Social Media: Harassment

Department for Education written question – answered on 28th October 2019.

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Photo of Ian Austin Ian Austin Independent, Dudley North

To ask the Secretary of State for Education, what steps he is taking to ensure that the statutory guidance for 2020 on (a) Relationships Education, Relationships and Sex Education and (b) Health Education will include guidance on online abuse and threats on (i) Twitter and (ii) other social media.

Photo of Ian Austin Ian Austin Independent, Dudley North

To ask the Secretary of State for Education, what advice is included in the statutory guidance for 2020 on (a) Relationships Education, Relationships and Sex Education and (b) Health Education to minimise social media harassment of young adults using Twitter.

Photo of Nick Gibb Nick Gibb Minister of State (Education)

The Department wants schools to equip their pupils with the knowledge needed to make the best use of the internet and technology in a safe, considered and respectful way.

Through the guidance for the new subjects of relationships education, relationships and sex education and health education, teachers will address online safety and appropriate behaviour in an age appropriate way.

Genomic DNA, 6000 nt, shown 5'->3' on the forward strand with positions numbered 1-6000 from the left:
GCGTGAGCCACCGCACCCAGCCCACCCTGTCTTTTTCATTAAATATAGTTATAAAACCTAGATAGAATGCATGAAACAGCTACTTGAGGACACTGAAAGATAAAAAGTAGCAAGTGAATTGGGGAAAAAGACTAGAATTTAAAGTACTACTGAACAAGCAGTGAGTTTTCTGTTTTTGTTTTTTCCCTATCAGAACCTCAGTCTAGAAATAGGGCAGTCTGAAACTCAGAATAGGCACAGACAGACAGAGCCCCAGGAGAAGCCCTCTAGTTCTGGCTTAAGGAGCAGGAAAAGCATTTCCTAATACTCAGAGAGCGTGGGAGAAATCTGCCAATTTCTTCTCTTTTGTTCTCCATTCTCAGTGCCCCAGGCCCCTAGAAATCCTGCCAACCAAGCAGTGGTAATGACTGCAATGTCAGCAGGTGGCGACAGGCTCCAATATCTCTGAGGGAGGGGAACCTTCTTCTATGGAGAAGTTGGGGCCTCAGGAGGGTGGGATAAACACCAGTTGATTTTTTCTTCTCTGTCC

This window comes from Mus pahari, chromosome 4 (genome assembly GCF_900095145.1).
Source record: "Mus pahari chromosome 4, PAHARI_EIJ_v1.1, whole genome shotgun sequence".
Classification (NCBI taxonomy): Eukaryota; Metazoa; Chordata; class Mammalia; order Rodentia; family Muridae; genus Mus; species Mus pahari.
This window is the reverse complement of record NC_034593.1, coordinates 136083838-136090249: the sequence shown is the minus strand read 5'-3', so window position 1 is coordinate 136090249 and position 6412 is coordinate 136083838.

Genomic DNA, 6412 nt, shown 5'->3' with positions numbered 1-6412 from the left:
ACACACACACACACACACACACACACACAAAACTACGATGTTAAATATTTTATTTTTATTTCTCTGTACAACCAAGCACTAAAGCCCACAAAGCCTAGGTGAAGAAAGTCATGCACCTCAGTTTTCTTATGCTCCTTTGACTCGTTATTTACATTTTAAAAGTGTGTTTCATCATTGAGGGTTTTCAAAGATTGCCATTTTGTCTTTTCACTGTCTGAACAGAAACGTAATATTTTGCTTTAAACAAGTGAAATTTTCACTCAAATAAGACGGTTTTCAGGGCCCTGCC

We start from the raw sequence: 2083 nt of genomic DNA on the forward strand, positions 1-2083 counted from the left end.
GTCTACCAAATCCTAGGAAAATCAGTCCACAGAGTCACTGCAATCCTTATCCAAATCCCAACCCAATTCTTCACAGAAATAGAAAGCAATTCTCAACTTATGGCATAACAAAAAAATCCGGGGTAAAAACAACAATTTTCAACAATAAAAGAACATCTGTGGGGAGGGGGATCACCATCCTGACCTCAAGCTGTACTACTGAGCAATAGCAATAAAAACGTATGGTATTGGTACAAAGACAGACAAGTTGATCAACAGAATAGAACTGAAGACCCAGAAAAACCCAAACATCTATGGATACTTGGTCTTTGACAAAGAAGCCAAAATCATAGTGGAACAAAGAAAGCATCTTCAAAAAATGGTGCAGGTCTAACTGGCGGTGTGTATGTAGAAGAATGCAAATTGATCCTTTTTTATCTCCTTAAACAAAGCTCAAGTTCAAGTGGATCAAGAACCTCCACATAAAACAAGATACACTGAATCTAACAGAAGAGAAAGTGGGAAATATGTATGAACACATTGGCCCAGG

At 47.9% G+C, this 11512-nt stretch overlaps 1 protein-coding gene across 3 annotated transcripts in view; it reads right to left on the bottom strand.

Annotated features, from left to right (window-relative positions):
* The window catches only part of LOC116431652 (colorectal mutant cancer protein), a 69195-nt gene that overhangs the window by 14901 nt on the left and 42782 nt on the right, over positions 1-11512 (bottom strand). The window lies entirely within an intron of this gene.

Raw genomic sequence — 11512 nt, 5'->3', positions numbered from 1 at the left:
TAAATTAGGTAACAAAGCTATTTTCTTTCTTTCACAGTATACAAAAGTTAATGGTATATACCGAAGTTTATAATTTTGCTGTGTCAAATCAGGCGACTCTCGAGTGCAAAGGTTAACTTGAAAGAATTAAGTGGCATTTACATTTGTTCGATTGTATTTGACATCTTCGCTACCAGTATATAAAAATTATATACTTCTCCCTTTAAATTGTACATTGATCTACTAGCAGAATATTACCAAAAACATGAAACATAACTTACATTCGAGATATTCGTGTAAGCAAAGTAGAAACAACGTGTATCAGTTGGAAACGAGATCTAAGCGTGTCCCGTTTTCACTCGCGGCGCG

This topic is threaded throughout the guidance which sets out, for example, that pupils should be taught about the rules and principles for keeping safe online, including how to recognise risks, harmful content and behaviours, and how and to whom to report issues. Pupils should also be made aware of the relevant legal provisions when key topics are being taught, including online behaviours.

The guidance also refers to some key publications about internet safety which can be used by teachers and others in teaching about this topic. The guidance can be found here: https://www.gov.uk/government/publications/relationships-education-relationships-and-sex-education-rse-and-health-education.

This teaching will complement the existing computing curriculum, which covers the principles of online safety at all key stages, with progression in the content to reflect the different and escalating risks that pupils face. This includes how to use technology safely, responsibly, respectfully and securely, and where to go for help and support when they have concerns about content or contact on the internet or other online technologies.

There are other curriculum subjects which include content relevant to teaching pupils how to use the internet appropriately and safely. For example, citizenship education covers media literacy, distinguishing fact from opinion and the role and responsibility of the media in informing and shaping public opinion.

The Department has also published non-statutory guidance, ‘Teaching Online Safety’ in schools. This outlines how schools can ensure their pupils understand how to stay safe and behave online, as part of these existing curriculum requirements and is available here: https://www.gov.uk/government/publications/teaching-online-safety-in-schools.

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